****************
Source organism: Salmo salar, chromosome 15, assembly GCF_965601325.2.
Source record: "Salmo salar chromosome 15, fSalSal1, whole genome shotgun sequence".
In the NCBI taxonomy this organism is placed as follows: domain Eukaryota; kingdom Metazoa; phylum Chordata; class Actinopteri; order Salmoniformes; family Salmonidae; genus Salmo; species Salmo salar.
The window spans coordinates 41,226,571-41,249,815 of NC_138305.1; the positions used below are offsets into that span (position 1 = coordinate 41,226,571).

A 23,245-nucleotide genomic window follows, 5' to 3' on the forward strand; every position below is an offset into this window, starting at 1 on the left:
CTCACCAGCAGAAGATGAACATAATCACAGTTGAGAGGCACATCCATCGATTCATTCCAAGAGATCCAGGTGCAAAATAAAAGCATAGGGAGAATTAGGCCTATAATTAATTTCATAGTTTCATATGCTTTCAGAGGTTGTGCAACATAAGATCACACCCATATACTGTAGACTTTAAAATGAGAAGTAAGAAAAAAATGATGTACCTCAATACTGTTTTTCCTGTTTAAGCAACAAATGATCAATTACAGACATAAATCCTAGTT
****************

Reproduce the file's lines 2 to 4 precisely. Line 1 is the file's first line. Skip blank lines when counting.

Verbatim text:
Source record: "Salmo salar chromosome 15, fSalSal1, whole genome shotgun sequence".
In the NCBI taxonomy this organism is placed as follows: domain Eukaryota; kingdom Metazoa; phylum Chordata; class Actinopteri; order Salmoniformes; family Salmonidae; genus Salmo; species Salmo salar.
The window spans coordinates 41,226,571-41,249,815 of NC_138305.1; the positions used below are offsets into that span (position 1 = coordinate 41,226,571).